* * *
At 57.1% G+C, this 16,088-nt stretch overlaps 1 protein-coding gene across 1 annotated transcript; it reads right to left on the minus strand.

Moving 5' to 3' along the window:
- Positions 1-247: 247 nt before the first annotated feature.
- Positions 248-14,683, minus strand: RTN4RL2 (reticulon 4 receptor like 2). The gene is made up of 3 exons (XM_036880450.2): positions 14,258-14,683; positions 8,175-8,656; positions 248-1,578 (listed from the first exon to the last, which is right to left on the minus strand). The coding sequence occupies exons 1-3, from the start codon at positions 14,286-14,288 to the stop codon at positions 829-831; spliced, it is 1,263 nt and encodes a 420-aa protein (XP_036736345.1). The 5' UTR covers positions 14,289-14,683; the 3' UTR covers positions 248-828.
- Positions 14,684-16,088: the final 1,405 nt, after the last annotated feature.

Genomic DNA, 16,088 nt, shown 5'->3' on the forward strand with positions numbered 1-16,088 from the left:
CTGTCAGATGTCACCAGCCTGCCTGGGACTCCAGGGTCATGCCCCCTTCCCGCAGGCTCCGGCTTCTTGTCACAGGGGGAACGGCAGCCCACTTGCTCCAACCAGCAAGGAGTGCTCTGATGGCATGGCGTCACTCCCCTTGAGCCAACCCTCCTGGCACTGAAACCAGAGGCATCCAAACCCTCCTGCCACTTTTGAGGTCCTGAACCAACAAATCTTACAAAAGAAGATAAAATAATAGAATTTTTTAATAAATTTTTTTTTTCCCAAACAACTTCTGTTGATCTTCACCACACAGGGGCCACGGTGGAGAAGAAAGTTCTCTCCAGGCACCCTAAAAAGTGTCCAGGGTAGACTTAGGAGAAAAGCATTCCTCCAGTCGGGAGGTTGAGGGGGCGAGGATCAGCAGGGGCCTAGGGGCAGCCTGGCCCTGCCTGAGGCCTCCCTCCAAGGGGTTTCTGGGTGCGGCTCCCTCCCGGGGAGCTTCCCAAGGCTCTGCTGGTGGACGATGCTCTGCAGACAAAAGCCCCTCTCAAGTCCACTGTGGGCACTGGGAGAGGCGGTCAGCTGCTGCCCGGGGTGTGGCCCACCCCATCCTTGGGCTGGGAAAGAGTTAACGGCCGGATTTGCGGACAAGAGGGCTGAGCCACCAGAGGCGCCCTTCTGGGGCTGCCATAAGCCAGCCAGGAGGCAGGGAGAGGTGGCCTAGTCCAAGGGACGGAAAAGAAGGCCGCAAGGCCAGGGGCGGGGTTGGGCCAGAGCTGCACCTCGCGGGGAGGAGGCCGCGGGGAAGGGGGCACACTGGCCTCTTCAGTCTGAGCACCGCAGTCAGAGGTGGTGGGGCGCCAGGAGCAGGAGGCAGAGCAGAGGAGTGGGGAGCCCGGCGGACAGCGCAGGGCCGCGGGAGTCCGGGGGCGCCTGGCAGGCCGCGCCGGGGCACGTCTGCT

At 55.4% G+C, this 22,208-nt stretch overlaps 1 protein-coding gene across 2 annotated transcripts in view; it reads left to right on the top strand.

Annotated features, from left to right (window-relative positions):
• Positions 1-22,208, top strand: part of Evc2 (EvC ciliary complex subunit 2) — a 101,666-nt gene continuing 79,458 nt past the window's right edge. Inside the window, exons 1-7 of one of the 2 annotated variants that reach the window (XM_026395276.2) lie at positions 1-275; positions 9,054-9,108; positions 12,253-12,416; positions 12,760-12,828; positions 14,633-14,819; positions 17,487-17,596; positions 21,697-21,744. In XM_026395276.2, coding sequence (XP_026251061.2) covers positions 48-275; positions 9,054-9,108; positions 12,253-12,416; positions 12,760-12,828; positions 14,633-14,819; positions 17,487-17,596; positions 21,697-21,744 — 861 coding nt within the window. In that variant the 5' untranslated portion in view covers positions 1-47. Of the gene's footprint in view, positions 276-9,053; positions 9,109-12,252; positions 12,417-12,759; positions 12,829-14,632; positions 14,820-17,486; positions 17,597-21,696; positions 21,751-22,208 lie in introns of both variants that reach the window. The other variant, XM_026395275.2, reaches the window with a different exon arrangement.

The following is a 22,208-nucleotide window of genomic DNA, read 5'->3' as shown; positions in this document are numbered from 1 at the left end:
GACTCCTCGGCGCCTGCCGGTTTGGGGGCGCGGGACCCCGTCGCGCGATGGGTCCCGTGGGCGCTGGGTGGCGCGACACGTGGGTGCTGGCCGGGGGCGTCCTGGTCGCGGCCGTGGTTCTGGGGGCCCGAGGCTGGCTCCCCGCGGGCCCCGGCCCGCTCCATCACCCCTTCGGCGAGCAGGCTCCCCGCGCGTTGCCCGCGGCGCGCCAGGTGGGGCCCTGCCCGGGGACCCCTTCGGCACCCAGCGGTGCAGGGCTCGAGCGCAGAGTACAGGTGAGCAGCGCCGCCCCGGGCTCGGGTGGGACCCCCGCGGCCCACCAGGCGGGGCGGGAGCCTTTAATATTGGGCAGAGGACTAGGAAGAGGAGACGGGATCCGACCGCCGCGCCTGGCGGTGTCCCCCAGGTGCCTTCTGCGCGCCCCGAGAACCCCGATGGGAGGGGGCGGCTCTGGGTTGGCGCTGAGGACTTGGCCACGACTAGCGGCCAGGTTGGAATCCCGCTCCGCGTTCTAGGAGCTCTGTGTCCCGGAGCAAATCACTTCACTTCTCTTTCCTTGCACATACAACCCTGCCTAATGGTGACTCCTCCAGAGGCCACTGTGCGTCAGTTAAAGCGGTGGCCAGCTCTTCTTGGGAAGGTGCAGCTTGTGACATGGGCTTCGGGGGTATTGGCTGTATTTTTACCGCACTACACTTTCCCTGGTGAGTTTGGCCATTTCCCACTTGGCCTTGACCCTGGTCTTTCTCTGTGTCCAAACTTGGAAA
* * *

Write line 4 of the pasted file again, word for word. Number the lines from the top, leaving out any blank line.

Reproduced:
- Positions 248-14,683, minus strand: RTN4RL2 (reticulon 4 receptor like 2). The gene is made up of 3 exons (XM_036880450.2): positions 14,258-14,683; positions 8,175-8,656; positions 248-1,578 (listed from the first exon to the last, which is right to left on the minus strand). The coding sequence occupies exons 1-3, from the start codon at positions 14,286-14,288 to the stop codon at positions 829-831; spliced, it is 1,263 nt and encodes a 420-aa protein (XP_036736345.1). The 5' UTR covers positions 14,289-14,683; the 3' UTR covers positions 248-828.